One of the things I will never understand is people driving to get coffee, and even worse, drive-through coffee. I’m not a coffee drinker, but I do go out often for tea. My favorite location is The Mill on I Street, not because it is the closest to where I live, but it is walkable and easily bikeable, and I really like the owners. I have said for years, long before coffee places became more commonplace, that the single greatest determinant of livability is the density of coffee shops. It doesn’t matter whether you go out for coffee, or make it at home, or don’t drink coffee at all, having one or more coffee shops in your neighborhood means you are in a livable, walkable place. Coffee places are not just places to get coffee, but what are called third places, where people can socialize and get to know their neighbors.

It is also relevant to me that these corner lots and small, often quite old, buildings cannot host a chain business, except in some cases what I’d call local chains, of which coffee places are probably the most common. A national or regional chain simply cannot compete in this local environment.

I’m not referring here to modern mixed use buildings that contain ground-floor retail, nor am I referring to commercial/retail blocks or clusters where there are a number of businesses. These are businesses on the corner, adjacent to largely residential. Though I certainly support those as well, they are not what I’m calling corner retail.

My apologies for the central city focus in the post and the gallery of photos. I live downtown, so it has been easy to get to these locations for photos. When I have the chance to get to the other important parts of the city, I will post again. I have probably missed a number businesses that should be in this central city gallery.

What is your favorite corner retail? How often do you go there? How important is it to you that these places exist? What other businesses would you like to see within walking distance of your home?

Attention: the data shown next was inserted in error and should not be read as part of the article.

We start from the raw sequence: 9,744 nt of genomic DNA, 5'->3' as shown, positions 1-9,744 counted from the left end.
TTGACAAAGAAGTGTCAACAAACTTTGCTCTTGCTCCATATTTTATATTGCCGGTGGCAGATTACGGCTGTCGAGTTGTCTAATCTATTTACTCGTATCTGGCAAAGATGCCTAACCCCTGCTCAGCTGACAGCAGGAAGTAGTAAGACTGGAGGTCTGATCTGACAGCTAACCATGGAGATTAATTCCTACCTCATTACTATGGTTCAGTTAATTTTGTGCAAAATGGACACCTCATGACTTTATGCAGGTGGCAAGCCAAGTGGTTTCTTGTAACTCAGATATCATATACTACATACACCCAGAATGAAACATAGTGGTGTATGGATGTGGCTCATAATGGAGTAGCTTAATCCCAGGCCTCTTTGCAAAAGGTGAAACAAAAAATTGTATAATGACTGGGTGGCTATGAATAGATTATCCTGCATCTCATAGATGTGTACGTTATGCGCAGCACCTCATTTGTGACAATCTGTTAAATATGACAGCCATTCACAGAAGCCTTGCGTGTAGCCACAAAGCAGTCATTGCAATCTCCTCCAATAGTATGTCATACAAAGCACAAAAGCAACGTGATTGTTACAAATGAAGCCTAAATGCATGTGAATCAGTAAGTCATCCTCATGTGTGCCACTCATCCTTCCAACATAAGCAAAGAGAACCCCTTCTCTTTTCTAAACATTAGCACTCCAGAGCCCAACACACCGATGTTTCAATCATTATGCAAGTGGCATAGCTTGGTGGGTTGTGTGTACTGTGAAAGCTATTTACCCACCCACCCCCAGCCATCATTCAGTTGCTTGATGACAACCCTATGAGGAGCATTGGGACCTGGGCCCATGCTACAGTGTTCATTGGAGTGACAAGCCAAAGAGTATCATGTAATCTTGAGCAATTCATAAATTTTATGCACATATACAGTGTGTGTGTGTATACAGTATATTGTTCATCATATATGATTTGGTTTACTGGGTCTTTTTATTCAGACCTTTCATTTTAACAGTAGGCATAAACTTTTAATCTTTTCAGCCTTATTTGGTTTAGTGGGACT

East Sac Hardware closing

I read with sadness in a Sacramento Business Journal article (https://www.bizjournals.com/sacramento/news/2021/01/29/east-sac-hardware-closing-permanently.html; paywalled, but there is a not-paywalled article at https://insidesacramento.com/farewell-neighbor/) that East Sac Hardware on Folsom Blvd is closing soon.

East Sac Hardware

I don’t question the business and property owners right to do what they want with the business and property, but the closure is nevertheless a big loss to the community. Locally owned businesses are almost always better in my opinion than national chains. Local stores and staff know their customers, and their customers often know them. Yes, I will admit that big box stores often have lower prices, but despite their huge floor area almost never have a better selection. I’d rather get exactly what I need from a local hardware store than something that sort-of-might-do from a big store.

The biggest losses here are the staff expertise, quantities, and location:

  • Expertise: In a local hardware store, the staff almost always knows what you need, or don’t need, and how to install it or use it. Home Depot and Lowe’s, not so. Though I rarely go into these big box national chain stores, when I do, I can’t get good help. Every once in a while I do find someone, but it always turns out they are retired from a real hardware store and just picking up some income and wanting to still serve the public.